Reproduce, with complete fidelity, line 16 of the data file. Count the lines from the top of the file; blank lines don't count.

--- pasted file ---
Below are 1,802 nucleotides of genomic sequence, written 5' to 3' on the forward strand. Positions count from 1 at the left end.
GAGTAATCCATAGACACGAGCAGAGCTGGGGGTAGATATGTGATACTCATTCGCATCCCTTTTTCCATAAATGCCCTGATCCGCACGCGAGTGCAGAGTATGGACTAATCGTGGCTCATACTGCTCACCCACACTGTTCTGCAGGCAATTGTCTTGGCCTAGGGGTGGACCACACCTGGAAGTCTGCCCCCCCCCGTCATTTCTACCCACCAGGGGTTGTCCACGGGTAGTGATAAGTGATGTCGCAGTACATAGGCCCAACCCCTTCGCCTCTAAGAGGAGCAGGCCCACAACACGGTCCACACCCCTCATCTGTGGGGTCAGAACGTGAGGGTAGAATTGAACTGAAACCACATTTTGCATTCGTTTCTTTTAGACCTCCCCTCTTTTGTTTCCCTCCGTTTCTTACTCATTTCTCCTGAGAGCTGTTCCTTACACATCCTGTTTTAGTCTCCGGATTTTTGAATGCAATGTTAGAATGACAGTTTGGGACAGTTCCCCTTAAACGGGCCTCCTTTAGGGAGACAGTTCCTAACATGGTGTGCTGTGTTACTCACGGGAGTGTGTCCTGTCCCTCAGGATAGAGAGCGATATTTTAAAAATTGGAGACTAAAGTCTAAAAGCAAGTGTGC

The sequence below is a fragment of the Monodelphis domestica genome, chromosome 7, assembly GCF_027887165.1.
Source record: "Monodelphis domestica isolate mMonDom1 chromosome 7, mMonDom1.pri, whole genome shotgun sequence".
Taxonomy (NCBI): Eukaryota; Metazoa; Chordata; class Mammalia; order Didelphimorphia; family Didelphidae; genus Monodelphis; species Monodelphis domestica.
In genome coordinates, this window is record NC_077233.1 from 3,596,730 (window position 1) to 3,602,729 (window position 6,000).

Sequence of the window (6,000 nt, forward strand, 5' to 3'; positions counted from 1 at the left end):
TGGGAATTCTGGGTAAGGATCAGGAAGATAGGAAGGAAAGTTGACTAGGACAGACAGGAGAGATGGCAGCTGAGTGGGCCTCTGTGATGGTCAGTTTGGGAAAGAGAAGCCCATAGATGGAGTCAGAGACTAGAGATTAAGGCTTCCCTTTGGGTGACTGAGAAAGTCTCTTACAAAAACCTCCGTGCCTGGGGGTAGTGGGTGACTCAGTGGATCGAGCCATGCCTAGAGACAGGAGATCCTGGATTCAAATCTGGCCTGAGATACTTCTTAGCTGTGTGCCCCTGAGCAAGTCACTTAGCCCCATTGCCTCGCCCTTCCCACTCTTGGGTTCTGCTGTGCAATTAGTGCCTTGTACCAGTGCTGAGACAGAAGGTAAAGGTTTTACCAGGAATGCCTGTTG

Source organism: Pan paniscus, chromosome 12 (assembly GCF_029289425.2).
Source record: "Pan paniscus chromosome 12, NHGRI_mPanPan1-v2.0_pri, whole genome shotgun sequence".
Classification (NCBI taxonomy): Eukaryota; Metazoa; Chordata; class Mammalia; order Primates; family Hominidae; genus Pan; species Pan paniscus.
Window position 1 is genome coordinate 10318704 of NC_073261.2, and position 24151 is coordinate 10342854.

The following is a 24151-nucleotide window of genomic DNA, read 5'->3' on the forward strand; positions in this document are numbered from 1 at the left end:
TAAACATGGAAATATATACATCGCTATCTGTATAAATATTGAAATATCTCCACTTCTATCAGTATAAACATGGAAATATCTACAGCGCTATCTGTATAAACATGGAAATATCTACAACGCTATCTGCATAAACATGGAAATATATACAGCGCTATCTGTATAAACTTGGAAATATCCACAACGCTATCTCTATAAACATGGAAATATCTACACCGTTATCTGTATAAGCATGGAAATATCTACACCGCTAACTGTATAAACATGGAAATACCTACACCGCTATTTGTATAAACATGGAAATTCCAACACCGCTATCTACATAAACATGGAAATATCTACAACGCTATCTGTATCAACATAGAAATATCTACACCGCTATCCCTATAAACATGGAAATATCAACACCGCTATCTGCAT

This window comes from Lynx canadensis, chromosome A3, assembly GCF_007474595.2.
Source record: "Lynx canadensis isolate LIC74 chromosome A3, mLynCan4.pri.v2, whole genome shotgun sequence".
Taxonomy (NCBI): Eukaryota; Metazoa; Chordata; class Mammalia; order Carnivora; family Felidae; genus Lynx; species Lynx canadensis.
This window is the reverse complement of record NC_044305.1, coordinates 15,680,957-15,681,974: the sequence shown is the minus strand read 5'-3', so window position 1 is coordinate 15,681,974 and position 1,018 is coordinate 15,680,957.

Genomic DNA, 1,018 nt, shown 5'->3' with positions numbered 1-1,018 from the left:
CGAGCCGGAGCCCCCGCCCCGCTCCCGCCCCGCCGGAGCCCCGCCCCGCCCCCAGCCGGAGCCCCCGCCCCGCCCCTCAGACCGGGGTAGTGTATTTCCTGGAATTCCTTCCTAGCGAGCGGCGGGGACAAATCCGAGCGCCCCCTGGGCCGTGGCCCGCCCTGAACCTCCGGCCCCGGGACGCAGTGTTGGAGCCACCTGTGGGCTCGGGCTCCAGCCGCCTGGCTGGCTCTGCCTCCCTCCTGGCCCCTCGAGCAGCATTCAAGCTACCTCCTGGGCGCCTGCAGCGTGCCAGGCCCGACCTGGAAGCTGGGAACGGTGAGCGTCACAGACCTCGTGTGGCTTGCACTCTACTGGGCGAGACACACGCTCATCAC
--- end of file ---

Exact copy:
Source record: "Lynx canadensis isolate LIC74 chromosome A3, mLynCan4.pri.v2, whole genome shotgun sequence".